Richard “Dick” Hurkman
Dick had gone to his general practitioner for a cough. His doctor noticed he had not had a check up in some time and at age 57 he had never had his PSA checked or an exam. After receiving the necessary blood tests, Dick received “that call.” The physician’s office wanted to refer him to an urologist for a biopsy. They determined he had prostate cancer, 80% on one side and 30% on another.
“It was beyond watchful waiting,” Dick said. “You’re never happy to hear the word, ‘cancer’, you cry, you grieve, get angry, and question why.”
He had a tough moment sharing the news with his wife, but then determination took over. The cancer was a slow growing variety and his doctor gave him six months to make his treatment decision. Dick used every one of those days to research, learn and seek several second opinions. He was amazed that pioneers in the prostate cancer field took the time to talk to him. As a self-proclaimed “information junkie” and take-charge kind of guy, Dick wanted to speak intelligently with his cancer team.
According to Dick, “Cancer has a tendency to take everything away. For me the only way to get it back was knowledge, which gave me confidence to partner with my cancer team.”
Dick was grateful for his caring cancer team. “Miracles can happen when someone cares,” he said.
As a way to take responsibility for his diagnosis, Dick read the book his doctor had given him and then spent extensive time researching on his own. On days when curiosity would begin to overwhelm him, he would “unload” his thoughts on one-to-one support blogs with fellow prostate cancer survivors. It became important to get the negative thoughts out and talk to a knowledgeable stranger who had walked his journey. He would not seek medical advice, just share his feelings and the effect the cancer was having on his life. Dick feels this helped to clarify his treatment decision.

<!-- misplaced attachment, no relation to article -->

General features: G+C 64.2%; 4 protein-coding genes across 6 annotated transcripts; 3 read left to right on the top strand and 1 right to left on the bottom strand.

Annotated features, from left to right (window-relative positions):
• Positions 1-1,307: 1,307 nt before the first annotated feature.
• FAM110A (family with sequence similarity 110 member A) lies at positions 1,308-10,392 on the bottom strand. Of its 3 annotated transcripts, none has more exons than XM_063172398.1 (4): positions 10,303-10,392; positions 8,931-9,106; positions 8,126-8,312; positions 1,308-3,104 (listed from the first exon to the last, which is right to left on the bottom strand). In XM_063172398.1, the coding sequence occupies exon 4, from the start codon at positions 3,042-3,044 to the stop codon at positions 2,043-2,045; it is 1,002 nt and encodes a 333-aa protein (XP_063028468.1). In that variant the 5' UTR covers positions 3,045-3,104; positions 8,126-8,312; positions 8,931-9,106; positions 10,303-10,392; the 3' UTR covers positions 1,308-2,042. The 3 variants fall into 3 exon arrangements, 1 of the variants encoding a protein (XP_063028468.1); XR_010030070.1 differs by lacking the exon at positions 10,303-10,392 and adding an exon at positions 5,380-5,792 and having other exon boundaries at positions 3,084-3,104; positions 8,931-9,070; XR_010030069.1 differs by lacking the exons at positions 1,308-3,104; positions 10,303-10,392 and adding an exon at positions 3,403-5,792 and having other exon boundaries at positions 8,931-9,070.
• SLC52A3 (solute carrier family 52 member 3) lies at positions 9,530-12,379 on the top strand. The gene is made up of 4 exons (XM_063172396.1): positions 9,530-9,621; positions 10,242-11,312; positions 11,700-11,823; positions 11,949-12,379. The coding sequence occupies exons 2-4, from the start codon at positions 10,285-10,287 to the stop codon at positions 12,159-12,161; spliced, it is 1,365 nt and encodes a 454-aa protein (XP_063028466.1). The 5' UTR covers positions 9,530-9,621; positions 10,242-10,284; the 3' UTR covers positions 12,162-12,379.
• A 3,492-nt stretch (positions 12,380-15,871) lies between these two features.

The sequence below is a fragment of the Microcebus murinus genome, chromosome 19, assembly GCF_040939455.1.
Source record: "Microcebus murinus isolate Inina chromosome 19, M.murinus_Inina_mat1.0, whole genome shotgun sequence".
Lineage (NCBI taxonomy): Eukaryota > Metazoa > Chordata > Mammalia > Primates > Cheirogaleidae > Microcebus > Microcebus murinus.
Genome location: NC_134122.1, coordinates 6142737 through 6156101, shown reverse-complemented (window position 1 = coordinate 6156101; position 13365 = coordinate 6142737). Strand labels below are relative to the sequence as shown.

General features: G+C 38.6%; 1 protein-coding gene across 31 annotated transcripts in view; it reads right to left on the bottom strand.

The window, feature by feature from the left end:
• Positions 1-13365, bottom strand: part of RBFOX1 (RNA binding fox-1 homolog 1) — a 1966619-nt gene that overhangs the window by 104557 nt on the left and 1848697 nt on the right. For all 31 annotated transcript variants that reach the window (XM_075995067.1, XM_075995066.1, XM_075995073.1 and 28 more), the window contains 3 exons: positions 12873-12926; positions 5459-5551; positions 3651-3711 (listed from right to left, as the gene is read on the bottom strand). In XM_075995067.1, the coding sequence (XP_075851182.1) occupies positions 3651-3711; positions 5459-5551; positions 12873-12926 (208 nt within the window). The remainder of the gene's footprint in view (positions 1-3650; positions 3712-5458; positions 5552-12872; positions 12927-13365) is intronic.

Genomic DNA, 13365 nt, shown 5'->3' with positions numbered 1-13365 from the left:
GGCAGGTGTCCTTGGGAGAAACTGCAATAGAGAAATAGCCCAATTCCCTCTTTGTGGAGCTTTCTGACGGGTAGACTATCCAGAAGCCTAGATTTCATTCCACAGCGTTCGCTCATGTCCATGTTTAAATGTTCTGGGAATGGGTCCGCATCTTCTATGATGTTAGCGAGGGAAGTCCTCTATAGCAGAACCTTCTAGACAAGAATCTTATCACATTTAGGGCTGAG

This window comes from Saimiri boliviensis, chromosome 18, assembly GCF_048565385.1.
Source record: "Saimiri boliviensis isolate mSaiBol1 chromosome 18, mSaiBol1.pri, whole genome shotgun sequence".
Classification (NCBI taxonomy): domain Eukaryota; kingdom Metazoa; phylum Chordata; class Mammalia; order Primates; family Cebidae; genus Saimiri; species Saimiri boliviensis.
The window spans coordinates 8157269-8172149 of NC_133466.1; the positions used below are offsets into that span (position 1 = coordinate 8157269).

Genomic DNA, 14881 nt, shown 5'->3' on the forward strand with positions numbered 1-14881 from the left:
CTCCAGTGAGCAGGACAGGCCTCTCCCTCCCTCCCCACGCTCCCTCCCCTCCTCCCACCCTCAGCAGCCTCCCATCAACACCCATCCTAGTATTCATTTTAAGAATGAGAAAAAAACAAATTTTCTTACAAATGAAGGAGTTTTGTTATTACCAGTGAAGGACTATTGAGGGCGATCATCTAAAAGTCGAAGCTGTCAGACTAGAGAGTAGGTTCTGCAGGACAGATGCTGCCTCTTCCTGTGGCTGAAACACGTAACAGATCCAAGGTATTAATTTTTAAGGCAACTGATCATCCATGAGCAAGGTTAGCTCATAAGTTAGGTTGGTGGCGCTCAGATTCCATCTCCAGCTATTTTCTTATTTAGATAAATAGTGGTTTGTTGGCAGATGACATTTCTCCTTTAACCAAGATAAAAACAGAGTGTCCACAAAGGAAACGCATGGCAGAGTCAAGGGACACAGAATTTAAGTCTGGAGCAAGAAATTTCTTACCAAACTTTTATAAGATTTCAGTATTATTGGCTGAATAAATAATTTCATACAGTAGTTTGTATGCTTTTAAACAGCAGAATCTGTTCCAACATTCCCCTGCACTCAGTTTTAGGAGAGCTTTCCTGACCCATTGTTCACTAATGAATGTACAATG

Dick chose to have radiation treatments; one of the best types of radiation was available in the Fox Valley at that time. He had some problems early on following radiation, but says, “It was a piece of cake!” Dick remembers lying on the radiation table singing two particular songs in his head – Sugarland’s “Something More” and Tim McGraw’s “Live Like You Were Dying”. The lyrics spoke of “I need a little less hard time and a little more bliss” and “How’s it hit cha when you get the kind of news, Man what’d ya do? I went skydiving, I went rocky mountain climbing, I went 2.7 seconds on a bull named Fu Man Chu!” The music kept him determined and focused on what the radiation was for, and how he would live well afterwards.
Cancer took Dick “beyond normal.” He began to share his story with anyone he could help. He bought a special seat for his bicycle and rode to keep strong during treatment and to sort out his thoughts while he was deciding which treatment he could live with best. He also rode his bike to volunteer at The Franciscan Courts, a beautiful retirement home for Franciscan nuns. The Sisters fed his spirit and encouraged him with their prayers while he was on his cancer journey. To this day he patiently works with the Sisters who are afflicted with dementia and he says he believes he was given a gift to perhaps help repay, in some small way, what had been given so freely to him.
Life now is about enjoying time with his wife, caring for his mother, watching his PSA number and being very aware that there is “something more.”